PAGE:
Several years before I chose a homeschool high school science curriculum, I was feeling anything but calm. Fast forward 20 years and I’ve learned there are many options to teaching high school science right.
And it’s hard to go too wrong when narrowing down the options for homeschool high school science.
However, before you can choose the right homeschool science curriculum for your teen you need to determine the answers to these 7 questions.
- Will your high school teen pursue a science career and want to dive deep or are you wanting to give him a broad overview?
- What is your teen’s current attitude toward science? More on that in a minute.
- How will your goals or expectations affect your teen? For example, will hands-on activities be priority over completing the science text or will a completed text be the only way to count a grade?
And here are the next four questions.
- Determining the lab component is important. So, will you devote time to understanding how to count labs. By the way, I have you covered. Grab some tips here at my post How to Easily Meet the Lab Component of Homeschool High School Science.
- Also, because homeschool high school science curriculum has exploded, do you want a Christian-based, secular or even faith-neutral science curriculum?
- In addition, while not being totally fixated on grades, determine how you will grade? Will you grade only daily work and tests or will participation in discussions with you and hands-on activities be a big part of the grade? And finally,
- what goals does your teen have? Ask him or her what they want to learn or get from the course.
It won’t take long to think about those seven questions and don’t forget some of this will change depending on the age of your teen.
If your teen is just entering high school, he may change his goals from ninth grade to twelfth grade. Stay flexible and don’t forget to have fun. The high school years were some of the best years of my journey.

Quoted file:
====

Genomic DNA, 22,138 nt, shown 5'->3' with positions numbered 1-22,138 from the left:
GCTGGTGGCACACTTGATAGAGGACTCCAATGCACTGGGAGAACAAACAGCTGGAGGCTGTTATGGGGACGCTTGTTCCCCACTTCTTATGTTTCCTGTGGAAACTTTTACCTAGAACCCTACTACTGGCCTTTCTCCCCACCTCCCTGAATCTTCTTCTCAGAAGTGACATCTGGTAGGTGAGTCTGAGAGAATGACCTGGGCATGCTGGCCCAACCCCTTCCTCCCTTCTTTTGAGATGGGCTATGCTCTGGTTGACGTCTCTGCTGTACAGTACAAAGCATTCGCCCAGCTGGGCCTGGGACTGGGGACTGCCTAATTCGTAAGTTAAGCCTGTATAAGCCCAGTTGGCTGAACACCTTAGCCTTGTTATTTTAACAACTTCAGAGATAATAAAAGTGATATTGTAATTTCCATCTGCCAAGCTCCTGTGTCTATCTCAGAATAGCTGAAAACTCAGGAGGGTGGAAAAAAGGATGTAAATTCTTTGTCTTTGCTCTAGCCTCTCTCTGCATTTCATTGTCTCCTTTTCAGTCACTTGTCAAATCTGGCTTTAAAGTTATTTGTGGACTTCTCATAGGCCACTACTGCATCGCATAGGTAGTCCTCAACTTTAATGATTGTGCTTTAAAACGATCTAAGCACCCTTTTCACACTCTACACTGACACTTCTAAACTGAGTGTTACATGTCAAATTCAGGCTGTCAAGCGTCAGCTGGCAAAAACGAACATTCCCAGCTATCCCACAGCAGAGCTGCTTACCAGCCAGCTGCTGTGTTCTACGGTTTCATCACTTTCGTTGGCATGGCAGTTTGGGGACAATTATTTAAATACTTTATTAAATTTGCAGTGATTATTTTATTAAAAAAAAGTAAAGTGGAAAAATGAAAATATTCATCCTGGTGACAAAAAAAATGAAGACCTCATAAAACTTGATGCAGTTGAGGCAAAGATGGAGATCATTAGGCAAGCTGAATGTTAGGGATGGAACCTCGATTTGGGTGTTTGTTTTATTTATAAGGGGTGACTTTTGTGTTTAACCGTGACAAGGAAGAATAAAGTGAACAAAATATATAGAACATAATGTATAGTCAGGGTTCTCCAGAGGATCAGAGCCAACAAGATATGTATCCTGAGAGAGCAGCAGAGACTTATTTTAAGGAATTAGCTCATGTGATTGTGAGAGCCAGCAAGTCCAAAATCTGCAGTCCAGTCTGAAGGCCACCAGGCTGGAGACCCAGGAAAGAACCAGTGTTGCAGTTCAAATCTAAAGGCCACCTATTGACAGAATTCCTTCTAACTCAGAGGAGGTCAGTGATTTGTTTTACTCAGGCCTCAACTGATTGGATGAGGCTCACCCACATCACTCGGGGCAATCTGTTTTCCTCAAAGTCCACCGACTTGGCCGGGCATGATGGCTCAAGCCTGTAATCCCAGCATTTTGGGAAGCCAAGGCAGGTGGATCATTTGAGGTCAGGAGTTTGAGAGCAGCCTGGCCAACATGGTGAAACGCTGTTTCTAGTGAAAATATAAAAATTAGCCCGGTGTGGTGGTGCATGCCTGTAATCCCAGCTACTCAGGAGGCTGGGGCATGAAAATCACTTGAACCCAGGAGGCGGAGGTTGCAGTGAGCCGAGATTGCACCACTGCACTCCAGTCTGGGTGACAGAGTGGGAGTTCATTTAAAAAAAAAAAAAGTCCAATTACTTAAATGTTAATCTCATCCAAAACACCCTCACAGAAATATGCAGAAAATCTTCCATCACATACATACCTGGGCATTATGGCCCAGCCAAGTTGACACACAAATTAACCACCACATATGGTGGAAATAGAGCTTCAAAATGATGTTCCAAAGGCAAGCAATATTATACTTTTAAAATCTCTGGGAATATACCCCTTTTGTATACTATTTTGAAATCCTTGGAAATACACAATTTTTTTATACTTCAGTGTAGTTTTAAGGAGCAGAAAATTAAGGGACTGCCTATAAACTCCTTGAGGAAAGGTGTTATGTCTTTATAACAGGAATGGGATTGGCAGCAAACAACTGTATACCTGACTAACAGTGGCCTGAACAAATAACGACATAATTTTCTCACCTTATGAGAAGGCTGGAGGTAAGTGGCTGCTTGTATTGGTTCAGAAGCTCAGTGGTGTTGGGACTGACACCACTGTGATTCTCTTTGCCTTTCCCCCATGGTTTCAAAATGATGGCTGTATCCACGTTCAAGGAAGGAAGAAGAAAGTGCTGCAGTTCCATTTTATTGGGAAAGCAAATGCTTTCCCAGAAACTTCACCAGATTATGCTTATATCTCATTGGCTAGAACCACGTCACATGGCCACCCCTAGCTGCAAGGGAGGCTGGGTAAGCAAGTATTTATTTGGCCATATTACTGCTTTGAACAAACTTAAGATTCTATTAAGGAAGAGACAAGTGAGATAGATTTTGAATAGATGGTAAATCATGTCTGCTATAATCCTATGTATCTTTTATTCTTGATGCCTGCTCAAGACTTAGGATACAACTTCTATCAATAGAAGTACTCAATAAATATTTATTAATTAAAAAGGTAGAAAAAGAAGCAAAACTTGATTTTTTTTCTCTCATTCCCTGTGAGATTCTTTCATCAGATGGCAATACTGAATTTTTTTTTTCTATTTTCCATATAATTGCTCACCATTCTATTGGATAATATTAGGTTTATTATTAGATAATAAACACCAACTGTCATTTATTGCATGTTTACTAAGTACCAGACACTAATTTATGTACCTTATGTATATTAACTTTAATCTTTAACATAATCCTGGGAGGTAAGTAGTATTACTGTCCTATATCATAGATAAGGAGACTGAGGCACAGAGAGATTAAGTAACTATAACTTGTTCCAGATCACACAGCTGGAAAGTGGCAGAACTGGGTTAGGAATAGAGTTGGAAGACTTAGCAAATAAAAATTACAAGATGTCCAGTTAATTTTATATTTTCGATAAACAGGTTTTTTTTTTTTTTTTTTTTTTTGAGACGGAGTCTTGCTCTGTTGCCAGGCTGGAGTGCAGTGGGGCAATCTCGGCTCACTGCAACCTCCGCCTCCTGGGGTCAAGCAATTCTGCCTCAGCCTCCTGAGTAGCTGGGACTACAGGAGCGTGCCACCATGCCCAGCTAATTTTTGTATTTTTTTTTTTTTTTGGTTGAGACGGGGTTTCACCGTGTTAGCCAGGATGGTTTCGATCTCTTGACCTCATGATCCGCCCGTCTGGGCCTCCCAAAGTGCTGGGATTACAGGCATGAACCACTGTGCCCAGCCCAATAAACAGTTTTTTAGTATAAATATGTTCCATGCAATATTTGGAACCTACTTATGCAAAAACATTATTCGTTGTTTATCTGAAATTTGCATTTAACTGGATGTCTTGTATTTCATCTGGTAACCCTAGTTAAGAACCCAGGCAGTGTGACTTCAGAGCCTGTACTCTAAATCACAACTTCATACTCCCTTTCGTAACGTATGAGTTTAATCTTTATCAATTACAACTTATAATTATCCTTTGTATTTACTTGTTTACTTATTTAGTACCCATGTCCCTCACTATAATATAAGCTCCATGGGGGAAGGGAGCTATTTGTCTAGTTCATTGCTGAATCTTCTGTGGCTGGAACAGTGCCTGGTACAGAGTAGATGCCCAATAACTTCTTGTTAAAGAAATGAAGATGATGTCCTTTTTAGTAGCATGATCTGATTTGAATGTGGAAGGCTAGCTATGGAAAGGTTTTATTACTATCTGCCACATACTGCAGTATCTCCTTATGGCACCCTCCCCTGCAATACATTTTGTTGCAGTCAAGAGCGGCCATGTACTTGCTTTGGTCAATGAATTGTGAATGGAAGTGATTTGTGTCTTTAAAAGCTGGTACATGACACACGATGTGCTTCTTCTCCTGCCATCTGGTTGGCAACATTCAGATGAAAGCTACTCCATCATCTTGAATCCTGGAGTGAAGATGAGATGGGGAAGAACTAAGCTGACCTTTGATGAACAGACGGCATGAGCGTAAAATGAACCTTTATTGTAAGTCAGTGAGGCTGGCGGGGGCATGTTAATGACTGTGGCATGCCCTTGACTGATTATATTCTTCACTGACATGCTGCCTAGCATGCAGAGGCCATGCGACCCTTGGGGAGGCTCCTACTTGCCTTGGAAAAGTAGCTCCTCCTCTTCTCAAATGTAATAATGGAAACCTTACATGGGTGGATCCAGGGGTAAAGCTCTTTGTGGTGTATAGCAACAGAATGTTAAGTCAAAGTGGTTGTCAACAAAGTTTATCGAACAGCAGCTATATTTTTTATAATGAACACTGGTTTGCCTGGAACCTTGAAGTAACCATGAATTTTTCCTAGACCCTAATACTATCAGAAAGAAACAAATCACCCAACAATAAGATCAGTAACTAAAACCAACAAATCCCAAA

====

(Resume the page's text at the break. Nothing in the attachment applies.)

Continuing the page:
What are the Branches of Science
First begin with understanding course descriptions.
For those of us who are not science majors sorting out the branches of science can be confusing.
All I knew was that in high school, I chose topics I loved for all four years. Even if the topics are considered subtopics of the main branches of science, it’s still considered a study of science for high school.
I love these simple definitions from Study.Com where it says, “Physical science is the study of non-living things and the laws that describe them. The life sciences, which can also be called biology, have many subsets. The most common ones include botany, zoology, genetics, human biology, nutrition, and medicine. Earth sciences include geology, paleontology, meteorology, oceanography, and ecology.”
Homeschool High School Science Curriculum Sequence
Next, what is important to consider is the sequence. As I mentioned before whether your teen is pursuing a college track or career track is a deciding factor for the sequence of courses.
For instance, if your teen is pursuing a college track, it’s important that you check first with the college to determine the science sequence and credits needed.